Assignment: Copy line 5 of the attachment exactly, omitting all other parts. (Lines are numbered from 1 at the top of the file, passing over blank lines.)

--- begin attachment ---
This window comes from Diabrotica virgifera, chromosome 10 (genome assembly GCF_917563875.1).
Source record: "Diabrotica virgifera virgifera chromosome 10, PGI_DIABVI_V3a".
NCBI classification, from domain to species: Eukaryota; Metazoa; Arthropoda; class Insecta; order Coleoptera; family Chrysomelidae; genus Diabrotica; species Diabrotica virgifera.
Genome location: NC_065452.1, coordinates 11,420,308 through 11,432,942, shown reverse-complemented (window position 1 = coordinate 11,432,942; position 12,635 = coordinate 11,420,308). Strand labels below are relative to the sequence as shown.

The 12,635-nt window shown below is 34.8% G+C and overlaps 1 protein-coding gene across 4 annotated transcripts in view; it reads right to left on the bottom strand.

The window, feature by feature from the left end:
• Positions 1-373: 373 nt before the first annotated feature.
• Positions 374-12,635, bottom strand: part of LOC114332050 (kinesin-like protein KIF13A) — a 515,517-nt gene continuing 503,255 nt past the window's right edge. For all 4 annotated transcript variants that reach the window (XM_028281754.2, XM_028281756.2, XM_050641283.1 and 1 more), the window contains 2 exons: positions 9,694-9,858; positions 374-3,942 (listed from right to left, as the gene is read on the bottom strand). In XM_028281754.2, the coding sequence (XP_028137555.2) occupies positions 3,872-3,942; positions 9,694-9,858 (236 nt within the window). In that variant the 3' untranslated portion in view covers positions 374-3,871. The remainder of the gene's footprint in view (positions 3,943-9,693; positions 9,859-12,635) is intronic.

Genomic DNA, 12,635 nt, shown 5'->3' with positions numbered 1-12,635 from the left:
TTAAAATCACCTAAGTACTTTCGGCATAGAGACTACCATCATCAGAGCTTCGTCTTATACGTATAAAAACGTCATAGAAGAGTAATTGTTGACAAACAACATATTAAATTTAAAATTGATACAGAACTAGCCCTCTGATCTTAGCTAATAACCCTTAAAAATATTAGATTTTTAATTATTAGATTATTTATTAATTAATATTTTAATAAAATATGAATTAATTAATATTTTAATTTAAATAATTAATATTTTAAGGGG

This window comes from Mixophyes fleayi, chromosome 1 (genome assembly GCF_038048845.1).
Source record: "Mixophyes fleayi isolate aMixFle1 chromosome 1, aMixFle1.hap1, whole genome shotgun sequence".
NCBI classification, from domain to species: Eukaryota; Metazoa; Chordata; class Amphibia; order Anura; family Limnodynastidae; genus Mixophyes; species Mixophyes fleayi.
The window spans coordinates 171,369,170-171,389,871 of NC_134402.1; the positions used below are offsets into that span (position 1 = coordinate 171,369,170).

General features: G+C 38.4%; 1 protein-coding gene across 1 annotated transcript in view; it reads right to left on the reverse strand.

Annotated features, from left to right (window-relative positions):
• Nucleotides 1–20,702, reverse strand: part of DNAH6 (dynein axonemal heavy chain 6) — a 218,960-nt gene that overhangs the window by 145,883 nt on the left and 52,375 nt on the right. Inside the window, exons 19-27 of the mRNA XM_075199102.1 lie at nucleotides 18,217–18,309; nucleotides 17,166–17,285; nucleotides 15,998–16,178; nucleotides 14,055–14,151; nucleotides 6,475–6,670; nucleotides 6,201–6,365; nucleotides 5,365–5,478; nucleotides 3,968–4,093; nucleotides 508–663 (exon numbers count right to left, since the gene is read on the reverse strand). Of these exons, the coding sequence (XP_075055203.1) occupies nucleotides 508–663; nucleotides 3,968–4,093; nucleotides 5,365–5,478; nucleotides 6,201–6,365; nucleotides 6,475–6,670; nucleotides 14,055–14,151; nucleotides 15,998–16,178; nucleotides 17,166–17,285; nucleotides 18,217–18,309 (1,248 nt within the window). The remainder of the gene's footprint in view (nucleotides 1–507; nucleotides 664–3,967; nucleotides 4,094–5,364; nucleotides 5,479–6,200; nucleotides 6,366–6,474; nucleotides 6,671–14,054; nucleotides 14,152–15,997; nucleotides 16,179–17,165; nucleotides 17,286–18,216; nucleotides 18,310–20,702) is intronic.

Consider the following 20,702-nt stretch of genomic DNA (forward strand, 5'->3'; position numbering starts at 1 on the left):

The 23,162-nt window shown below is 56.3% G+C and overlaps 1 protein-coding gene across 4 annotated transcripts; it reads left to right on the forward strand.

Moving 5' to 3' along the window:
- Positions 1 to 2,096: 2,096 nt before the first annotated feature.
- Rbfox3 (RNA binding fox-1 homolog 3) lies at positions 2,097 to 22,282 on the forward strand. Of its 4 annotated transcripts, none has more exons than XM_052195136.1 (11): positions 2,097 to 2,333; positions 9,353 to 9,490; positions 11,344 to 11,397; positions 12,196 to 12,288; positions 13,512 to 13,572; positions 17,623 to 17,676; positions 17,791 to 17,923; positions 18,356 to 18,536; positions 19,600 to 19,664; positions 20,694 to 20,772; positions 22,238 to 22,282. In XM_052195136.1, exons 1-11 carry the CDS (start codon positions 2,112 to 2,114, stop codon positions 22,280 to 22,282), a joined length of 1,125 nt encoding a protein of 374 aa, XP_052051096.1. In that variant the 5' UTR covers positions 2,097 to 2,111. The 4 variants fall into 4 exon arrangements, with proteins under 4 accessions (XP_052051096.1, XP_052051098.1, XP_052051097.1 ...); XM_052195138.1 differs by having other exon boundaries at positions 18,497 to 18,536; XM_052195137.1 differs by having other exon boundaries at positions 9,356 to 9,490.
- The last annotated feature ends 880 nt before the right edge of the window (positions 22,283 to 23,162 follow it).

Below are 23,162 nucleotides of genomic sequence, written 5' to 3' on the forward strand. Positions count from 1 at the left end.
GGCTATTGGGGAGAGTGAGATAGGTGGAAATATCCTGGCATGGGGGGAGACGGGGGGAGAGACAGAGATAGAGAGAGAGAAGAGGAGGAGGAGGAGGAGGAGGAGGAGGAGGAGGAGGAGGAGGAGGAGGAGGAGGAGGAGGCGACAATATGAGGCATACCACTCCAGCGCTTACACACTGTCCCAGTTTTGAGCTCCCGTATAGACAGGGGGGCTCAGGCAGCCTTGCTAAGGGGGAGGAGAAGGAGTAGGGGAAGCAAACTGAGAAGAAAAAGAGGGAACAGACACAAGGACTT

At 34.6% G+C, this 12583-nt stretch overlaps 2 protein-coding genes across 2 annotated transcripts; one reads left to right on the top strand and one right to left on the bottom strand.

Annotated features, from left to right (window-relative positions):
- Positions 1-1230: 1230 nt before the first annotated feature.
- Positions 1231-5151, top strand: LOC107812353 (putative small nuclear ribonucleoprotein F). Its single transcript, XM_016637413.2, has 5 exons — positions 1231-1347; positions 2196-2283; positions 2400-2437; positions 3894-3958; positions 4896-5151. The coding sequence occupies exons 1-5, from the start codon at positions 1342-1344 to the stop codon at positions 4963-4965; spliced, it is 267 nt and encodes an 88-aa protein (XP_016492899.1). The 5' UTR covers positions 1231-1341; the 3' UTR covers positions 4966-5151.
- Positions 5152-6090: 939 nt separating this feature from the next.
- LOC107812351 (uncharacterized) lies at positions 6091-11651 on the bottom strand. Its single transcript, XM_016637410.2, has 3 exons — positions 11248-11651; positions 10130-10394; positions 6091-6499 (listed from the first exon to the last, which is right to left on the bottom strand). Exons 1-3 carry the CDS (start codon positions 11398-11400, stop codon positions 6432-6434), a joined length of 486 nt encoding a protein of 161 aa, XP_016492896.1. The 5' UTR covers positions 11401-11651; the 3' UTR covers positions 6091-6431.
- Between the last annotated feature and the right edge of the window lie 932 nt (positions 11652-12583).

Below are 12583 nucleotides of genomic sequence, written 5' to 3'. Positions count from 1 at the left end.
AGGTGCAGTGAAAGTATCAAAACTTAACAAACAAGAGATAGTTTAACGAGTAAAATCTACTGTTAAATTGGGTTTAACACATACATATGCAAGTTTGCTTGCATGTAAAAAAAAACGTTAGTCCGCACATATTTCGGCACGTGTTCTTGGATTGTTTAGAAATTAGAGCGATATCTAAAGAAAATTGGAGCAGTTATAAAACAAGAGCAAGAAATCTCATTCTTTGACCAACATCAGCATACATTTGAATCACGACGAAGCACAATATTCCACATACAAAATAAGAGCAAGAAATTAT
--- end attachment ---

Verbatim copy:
The 12,635-nt window shown below is 34.8% G+C and overlaps 1 protein-coding gene across 4 annotated transcripts in view; it reads right to left on the bottom strand.